To Live and Die in Social Media: What We Can Learn From Amanda Todd and Felicia Garcia
On September 7, 2012, Vancouver teen Amanda Todd posted an 8-minute black and white YouTube video, “My story: Struggling, bullying, suicide, self harm” chronicling her struggles with being teased and harassed by fellow classmates. Todd doesn’t speak at all throughout the video, and instead holds up placards in front of a webcam. Each piece of paper outlines her story while viewers are provided with a glimpse into Todd’s experiences as a victim of cyberbullying, and as according to Naomi Wolf, a victim of adult male cyberstalking. Others have noted that Todd was also victim of slut shaming, or the idea of “shaming and/or attacking a woman or a girl for being sexual, having one or more sexual partners, acknowledging sexual feelings, and/or acting on sexual feelings” (Finally Feminism).
When describing an altercation she had with her classmates at school, Todd writes, “After I got home all I saw was on Facebook – ‘She deserved it. Did you wash the mud out of your hair? – I hope she’s dead.'”
On October 10, 2012, approximately one month after Todd posted the video on YouTube, she was found dead after an apparent suicide attempt.
On October 24, nearly two weeks after Amanda Todd reportedly committed suicide, Felicia Garcia, a Staten Island teenager jumped in front of a moving train in New York City. Friends and family said Garcia was bullied in school and online because rumors were spreading that she’d been sexually active with football players at her high school. The last words a friend heard Garcia speak right before falling backwards in the path of a moving train were, “Finally, it’s here.”
Though Garcia’s classmates didn’t seem to think she was in trouble, a quick glance at Garcia’s Instagram pictures tells another story.
Similarly to Todd posting on YouTube, Garcia posted, what I believe to be her last cry for help via Twitter twelve days before she decided to take her own life.
It’s heartbreaking to watch our young people take their lives as a result of being bullied by other teens and adults online. As a researcher, I wonder why our young people, girls and boys, decide to use social media as one of the last forms of communication before killing themselves. While it seems like a classic case of cry-for-help, social media further complicates this psychoanalytic narrative by the so-called spectacle in the form of retweets, @ replies, favorites, and likes.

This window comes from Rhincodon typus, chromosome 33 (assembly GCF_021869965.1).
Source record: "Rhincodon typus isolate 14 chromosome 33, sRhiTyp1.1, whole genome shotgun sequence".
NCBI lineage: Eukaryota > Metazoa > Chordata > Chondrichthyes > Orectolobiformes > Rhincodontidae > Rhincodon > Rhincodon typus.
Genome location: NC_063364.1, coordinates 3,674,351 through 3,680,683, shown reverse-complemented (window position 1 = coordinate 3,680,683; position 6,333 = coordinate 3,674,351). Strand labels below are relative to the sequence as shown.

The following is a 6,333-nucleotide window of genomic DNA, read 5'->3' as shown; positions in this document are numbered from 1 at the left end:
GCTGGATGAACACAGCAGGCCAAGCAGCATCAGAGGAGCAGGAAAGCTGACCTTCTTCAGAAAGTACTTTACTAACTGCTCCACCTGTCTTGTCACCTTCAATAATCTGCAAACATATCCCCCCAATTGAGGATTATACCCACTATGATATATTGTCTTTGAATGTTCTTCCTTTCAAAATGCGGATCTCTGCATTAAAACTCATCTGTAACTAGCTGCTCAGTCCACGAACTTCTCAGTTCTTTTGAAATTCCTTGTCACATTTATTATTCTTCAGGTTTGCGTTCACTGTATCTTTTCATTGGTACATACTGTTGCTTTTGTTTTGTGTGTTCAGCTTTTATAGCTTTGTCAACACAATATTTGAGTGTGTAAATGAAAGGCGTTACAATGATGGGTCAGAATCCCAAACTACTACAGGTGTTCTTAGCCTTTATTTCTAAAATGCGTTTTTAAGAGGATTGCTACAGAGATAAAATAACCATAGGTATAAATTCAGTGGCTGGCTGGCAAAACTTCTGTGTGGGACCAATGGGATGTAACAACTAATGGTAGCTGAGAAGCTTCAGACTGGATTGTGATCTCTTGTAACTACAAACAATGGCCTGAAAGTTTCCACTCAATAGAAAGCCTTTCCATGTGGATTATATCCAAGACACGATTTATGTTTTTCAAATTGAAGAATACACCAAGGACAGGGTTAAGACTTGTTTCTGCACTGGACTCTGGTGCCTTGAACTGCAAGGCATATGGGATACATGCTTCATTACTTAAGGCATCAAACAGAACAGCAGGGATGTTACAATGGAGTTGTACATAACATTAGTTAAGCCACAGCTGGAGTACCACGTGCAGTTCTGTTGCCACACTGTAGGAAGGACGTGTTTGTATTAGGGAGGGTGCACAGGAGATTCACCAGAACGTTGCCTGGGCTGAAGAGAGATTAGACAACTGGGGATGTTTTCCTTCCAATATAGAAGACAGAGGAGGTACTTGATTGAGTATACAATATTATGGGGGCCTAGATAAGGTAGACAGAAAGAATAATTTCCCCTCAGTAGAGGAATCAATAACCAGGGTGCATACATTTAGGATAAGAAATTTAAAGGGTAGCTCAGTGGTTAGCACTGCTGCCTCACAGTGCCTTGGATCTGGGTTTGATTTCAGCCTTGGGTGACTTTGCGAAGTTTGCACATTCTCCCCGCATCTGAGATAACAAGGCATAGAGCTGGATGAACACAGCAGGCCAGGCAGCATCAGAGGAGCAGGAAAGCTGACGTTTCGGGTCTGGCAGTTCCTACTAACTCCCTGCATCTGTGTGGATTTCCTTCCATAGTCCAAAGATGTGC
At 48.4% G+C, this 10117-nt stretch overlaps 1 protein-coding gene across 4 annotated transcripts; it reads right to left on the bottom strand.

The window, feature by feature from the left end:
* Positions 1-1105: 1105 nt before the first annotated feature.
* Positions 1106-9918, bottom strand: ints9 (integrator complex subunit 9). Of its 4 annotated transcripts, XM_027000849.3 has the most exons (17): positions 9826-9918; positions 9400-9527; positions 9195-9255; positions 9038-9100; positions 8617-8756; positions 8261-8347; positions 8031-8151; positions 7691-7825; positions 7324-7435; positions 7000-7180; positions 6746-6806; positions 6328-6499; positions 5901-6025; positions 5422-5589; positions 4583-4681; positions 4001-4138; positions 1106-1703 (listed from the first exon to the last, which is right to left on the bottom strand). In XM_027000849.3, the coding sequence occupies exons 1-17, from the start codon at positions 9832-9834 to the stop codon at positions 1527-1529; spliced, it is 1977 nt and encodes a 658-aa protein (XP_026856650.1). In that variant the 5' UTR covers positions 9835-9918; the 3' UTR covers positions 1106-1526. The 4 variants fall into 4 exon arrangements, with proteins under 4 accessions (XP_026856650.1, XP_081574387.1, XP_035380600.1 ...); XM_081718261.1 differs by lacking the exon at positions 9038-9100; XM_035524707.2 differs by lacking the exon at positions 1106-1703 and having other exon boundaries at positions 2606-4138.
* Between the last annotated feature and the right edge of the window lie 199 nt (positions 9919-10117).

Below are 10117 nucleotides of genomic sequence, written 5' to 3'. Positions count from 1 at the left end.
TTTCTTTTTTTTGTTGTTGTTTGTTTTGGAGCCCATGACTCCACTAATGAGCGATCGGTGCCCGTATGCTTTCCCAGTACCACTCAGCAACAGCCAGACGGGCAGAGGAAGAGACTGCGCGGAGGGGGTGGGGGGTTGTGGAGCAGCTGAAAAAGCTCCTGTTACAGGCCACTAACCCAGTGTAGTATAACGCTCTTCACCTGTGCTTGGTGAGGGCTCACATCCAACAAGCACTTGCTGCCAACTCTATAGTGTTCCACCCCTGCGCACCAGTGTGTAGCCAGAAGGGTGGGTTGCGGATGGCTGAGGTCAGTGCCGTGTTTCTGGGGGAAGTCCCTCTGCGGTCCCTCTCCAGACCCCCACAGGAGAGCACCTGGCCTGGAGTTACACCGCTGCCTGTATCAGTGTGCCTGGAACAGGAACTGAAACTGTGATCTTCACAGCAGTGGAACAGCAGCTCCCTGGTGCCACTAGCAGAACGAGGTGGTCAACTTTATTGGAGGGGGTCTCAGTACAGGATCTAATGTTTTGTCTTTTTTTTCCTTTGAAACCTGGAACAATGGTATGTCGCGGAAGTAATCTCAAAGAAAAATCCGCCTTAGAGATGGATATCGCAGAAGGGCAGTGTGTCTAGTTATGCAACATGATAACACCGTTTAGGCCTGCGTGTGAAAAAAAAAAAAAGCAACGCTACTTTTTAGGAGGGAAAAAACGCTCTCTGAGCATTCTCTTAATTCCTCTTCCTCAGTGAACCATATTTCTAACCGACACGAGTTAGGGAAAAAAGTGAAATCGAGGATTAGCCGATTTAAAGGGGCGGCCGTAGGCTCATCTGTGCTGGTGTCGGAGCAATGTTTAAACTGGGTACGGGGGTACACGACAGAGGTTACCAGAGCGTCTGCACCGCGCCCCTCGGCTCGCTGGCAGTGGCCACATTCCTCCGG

I have to wonder what Amanda and Felicia felt while uploading and posting. What did they really wish to communicate? And has social media now become an alternative to the handwritten suicide letter?
I recently spoke with The Media Bytes about young people in the digital age. I mentioned Amanda Todd in our conversation, in that I believe we failed this young girl in many ways. We had access to knowing and seeing her struggles in a mediated and visible space, yet still we were unable to, or not willing to intervene. During the interview I mentioned that perhaps seeking out social and public spaces while struggling essentially comes down to our basic human need to connect with someone; anyone who will watch our videos and read our tweets.
I understand this need to connect all too well as I also struggled, and was diagnosed with severe depression and post traumatic stress disorder (PTSD) after my father passed away in 2008. I took to singing on Youtube early on while my father was sick. It was a cathartic response to coping with death and dying. It still is. I’m sure if I revisit my Twitter streams, Facebook updates, blog posts, and even SMS text messages during that time immediately after my father’s death, I would see myself in my most rawest and vulnerable form. There was something about singing and talking to a camera, then uploading to a public site that allowed me to let go. To where and to whom I let go in this public space was, and is always a risk. But for Amanda and Felicia it was more than simply letting go publicly online, it was a permanent disconnection from a space so-called the ‘real’ offline world.